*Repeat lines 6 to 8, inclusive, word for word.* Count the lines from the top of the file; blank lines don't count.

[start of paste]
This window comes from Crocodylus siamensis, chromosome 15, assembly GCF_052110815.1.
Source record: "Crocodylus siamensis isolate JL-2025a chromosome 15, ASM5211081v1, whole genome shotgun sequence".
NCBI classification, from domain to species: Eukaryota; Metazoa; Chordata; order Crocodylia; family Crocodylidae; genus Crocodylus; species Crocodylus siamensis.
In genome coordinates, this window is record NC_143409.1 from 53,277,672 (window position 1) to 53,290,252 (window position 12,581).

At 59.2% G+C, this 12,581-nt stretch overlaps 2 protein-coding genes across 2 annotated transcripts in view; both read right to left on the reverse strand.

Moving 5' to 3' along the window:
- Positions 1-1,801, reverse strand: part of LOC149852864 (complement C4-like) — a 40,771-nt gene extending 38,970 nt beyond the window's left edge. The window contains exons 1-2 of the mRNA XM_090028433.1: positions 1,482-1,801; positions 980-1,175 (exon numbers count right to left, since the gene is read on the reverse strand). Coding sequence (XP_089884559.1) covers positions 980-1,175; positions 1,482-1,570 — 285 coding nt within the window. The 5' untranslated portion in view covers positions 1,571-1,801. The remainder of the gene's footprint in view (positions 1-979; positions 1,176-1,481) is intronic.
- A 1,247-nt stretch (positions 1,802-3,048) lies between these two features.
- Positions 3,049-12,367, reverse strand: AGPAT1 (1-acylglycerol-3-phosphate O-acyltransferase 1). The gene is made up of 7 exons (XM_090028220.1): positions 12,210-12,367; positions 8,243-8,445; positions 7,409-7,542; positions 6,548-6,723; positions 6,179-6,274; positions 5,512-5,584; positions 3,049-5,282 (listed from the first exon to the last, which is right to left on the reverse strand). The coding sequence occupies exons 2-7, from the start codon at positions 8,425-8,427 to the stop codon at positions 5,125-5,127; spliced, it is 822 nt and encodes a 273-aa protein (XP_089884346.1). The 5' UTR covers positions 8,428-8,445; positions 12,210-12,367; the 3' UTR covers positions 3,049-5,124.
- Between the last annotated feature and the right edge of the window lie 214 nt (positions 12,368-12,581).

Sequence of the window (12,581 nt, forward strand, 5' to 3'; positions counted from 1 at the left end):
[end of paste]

Moving 5' to 3' along the window:
- Positions 1-1,801, reverse strand: part of LOC149852864 (complement C4-like) — a 40,771-nt gene extending 38,970 nt beyond the window's left edge. The window contains exons 1-2 of the mRNA XM_090028433.1: positions 1,482-1,801; positions 980-1,175 (exon numbers count right to left, since the gene is read on the reverse strand). Coding sequence (XP_089884559.1) covers positions 980-1,175; positions 1,482-1,570 — 285 coding nt within the window. The 5' untranslated portion in view covers positions 1,571-1,801. The remainder of the gene's footprint in view (positions 1-979; positions 1,176-1,481) is intronic.
- A 1,247-nt stretch (positions 1,802-3,048) lies between these two features.